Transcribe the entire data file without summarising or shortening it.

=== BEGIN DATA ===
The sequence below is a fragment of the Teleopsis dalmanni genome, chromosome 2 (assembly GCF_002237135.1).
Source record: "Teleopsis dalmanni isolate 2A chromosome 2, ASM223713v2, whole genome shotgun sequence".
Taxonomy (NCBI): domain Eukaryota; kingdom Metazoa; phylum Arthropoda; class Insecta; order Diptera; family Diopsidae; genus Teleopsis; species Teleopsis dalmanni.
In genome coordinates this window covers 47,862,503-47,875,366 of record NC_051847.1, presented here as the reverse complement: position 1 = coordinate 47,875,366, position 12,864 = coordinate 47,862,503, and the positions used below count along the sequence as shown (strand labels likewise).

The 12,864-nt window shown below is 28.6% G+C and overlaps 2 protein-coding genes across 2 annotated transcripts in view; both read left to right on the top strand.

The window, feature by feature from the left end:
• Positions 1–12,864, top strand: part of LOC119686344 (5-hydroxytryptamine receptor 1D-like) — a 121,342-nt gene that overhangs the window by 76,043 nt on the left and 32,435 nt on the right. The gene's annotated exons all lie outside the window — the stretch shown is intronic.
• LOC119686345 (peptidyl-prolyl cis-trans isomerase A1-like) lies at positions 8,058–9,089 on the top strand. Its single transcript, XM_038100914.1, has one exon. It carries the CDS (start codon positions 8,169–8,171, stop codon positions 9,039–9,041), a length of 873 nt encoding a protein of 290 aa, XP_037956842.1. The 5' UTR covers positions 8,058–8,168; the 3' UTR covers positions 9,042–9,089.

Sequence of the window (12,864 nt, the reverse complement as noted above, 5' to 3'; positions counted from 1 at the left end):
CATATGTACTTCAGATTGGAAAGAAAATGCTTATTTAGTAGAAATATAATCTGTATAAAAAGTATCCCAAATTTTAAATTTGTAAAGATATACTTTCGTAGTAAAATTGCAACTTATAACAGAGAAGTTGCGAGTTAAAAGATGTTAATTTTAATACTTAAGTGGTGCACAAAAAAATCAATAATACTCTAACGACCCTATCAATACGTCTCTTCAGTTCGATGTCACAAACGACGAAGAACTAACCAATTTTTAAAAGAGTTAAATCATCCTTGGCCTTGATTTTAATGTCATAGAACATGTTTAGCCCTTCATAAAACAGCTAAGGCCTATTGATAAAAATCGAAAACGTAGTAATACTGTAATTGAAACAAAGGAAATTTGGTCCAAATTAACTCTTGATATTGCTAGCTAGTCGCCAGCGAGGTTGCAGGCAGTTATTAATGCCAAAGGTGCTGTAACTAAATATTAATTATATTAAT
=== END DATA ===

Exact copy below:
The sequence below is a fragment of the Teleopsis dalmanni genome, chromosome 2 (assembly GCF_002237135.1).
Source record: "Teleopsis dalmanni isolate 2A chromosome 2, ASM223713v2, whole genome shotgun sequence".
Taxonomy (NCBI): domain Eukaryota; kingdom Metazoa; phylum Arthropoda; class Insecta; order Diptera; family Diopsidae; genus Teleopsis; species Teleopsis dalmanni.
In genome coordinates this window covers 47,862,503-47,875,366 of record NC_051847.1, presented here as the reverse complement: position 1 = coordinate 47,875,366, position 12,864 = coordinate 47,862,503, and the positions used below count along the sequence as shown (strand labels likewise).

The 12,864-nt window shown below is 28.6% G+C and overlaps 2 protein-coding genes across 2 annotated transcripts in view; both read left to right on the top strand.

The window, feature by feature from the left end:
• Positions 1–12,864, top strand: part of LOC119686344 (5-hydroxytryptamine receptor 1D-like) — a 121,342-nt gene that overhangs the window by 76,043 nt on the left and 32,435 nt on the right. The gene's annotated exons all lie outside the window — the stretch shown is intronic.
• LOC119686345 (peptidyl-prolyl cis-trans isomerase A1-like) lies at positions 8,058–9,089 on the top strand. Its single transcript, XM_038100914.1, has one exon. It carries the CDS (start codon positions 8,169–8,171, stop codon positions 9,039–9,041), a length of 873 nt encoding a protein of 290 aa, XP_037956842.1. The 5' UTR covers positions 8,058–8,168; the 3' UTR covers positions 9,042–9,089.

Sequence of the window (12,864 nt, the reverse complement as noted above, 5' to 3'; positions counted from 1 at the left end):
CATATGTACTTCAGATTGGAAAGAAAATGCTTATTTAGTAGAAATATAATCTGTATAAAAAGTATCCCAAATTTTAAATTTGTAAAGATATACTTTCGTAGTAAAATTGCAACTTATAACAGAGAAGTTGCGAGTTAAAAGATGTTAATTTTAATACTTAAGTGGTGCACAAAAAAATCAATAATACTCTAACGACCCTATCAATACGTCTCTTCAGTTCGATGTCACAAACGACGAAGAACTAACCAATTTTTAAAAGAGTTAAATCATCCTTGGCCTTGATTTTAATGTCATAGAACATGTTTAGCCCTTCATAAAACAGCTAAGGCCTATTGATAAAAATCGAAAACGTAGTAATACTGTAATTGAAACAAAGGAAATTTGGTCCAAATTAACTCTTGATATTGCTAGCTAGTCGCCAGCGAGGTTGCAGGCAGTTATTAATGCCAAAGGTGCTGTAACTAAATATTAATTATATTAAT